Magazine article Tate Etc.

Hockney's Double Portraits

Magazine article Tate Etc.

Hockney's Double Portraits

Article excerpt

David Hockney began a double portrait of the dancer and his then partner in 1972, abandoning the painting a year later. He resumed working on it briefly in 1975, but it remained unfinished. Tate Etc. met with Sleep and Lawson at the launch of Hockney's Double Portraits, a display at Tate Britain that brings together this and two other of his paintings from the Tate collection.

Wayne Sleep I first met David in 1967 when he was smuggled in to draw the Royal Ballet in rehearsal. He said he'd love to draw me. We just clicked and soon became the best of mates. David introduced George and I. David and I went to Gloucester Place, where David's gallerist John Kasmin had a big flat in a Regency house. George was there too, he already knew Kasmin.

When I first saw him I thought: 'Who's that old man in the corner?' He was only 26 back then, but he's never looked any different.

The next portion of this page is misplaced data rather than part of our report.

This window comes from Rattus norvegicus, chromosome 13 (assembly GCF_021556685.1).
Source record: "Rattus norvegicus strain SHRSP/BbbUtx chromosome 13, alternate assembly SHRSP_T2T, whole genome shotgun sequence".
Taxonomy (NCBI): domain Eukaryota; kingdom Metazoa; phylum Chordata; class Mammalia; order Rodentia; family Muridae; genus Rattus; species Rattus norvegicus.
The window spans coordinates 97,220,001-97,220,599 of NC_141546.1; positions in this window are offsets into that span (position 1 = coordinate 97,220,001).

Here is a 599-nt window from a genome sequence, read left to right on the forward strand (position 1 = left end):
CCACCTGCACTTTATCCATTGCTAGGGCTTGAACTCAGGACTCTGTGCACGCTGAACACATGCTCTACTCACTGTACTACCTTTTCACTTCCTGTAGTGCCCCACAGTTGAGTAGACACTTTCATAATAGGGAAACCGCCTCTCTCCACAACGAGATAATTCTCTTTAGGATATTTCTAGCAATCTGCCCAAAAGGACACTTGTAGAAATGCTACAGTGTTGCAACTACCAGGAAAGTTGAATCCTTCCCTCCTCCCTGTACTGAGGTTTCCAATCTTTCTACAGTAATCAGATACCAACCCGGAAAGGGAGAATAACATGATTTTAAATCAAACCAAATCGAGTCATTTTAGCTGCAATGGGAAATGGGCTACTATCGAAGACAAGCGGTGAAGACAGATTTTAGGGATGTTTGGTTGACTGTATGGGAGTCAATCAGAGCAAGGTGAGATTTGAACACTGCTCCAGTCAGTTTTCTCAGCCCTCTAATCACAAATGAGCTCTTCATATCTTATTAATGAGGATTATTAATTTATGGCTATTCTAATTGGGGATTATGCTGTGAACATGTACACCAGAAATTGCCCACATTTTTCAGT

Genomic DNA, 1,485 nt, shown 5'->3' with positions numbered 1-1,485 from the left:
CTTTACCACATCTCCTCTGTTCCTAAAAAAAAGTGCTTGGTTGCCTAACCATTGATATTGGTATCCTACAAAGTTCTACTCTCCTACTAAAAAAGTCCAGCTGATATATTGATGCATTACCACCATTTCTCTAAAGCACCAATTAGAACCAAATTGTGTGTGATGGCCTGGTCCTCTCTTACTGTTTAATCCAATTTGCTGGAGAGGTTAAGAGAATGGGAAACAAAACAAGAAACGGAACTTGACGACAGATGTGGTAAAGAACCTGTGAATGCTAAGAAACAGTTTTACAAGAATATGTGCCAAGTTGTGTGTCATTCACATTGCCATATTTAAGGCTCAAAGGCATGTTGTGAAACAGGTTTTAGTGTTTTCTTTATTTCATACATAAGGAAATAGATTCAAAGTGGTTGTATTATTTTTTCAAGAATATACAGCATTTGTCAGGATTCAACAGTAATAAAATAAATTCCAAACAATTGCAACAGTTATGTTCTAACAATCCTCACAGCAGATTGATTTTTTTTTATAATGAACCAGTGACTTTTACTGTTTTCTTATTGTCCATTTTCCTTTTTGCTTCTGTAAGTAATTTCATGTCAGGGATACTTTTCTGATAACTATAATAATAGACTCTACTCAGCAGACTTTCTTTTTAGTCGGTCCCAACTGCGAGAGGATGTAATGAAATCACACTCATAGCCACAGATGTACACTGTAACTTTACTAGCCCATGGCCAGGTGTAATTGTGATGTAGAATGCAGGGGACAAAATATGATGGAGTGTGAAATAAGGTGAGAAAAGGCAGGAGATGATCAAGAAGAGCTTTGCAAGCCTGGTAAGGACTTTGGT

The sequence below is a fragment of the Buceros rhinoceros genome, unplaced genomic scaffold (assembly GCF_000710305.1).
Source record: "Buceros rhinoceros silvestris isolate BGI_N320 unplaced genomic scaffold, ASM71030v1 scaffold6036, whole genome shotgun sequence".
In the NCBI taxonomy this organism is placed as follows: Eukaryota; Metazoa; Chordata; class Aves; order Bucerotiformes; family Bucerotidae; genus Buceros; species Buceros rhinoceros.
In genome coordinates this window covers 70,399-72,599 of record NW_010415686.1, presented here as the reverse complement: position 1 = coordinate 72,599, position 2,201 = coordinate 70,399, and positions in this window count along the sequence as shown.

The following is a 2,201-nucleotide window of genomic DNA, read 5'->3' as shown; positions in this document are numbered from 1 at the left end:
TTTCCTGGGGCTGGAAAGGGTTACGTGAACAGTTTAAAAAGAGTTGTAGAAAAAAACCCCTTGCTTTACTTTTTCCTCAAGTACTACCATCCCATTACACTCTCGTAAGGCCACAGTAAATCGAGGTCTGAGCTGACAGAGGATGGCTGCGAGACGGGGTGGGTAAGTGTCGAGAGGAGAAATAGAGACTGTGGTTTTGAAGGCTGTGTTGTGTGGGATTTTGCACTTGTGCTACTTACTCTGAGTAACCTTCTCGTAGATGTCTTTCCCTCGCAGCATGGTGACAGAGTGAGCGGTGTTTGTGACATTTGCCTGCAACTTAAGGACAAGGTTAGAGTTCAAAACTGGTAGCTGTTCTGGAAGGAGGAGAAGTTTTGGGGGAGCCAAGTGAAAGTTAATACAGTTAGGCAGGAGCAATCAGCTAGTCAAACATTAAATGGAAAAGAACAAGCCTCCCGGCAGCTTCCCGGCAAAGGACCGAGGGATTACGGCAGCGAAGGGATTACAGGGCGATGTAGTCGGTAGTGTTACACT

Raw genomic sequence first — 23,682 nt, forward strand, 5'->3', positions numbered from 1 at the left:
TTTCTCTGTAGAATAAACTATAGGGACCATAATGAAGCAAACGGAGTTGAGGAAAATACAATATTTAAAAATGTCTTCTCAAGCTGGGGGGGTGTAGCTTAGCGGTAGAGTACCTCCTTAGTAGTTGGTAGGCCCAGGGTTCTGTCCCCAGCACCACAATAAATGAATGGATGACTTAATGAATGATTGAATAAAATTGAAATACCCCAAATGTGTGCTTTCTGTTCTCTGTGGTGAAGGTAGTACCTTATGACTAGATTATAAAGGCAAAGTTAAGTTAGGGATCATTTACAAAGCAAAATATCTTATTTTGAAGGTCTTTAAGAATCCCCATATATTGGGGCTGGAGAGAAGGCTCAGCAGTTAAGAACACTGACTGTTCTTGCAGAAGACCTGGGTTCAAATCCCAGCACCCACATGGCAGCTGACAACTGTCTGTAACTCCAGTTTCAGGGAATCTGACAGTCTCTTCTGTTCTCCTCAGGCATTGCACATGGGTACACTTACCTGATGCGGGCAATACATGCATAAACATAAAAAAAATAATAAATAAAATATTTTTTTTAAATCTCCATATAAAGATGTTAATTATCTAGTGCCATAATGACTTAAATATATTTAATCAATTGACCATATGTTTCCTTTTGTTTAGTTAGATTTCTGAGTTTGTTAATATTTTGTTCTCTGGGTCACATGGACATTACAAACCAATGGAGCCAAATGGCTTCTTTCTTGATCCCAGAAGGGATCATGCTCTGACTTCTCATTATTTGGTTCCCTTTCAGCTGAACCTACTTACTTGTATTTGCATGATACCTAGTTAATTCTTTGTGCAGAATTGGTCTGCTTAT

The portrait went through so many stages. I've got so many pictures of George standing in front of me, being moved to the side, being turned into a cut-out, and David moving me. To be honest, I got a bit fed up with the whole process. There was no end in sight, but I suppose if you're creating something, you never say it's finished while you're working on it.

George Lawson The painting is set in my little, tiny flat in Wigmore Place. According to Wayne, I'm playing an A-flat on the clavichord I'm sitting beside - I wanted to call the painting A Flat, you see - but now I can see perfectly well that it's a G.

I would play this note when I was sitting for the portrait. …

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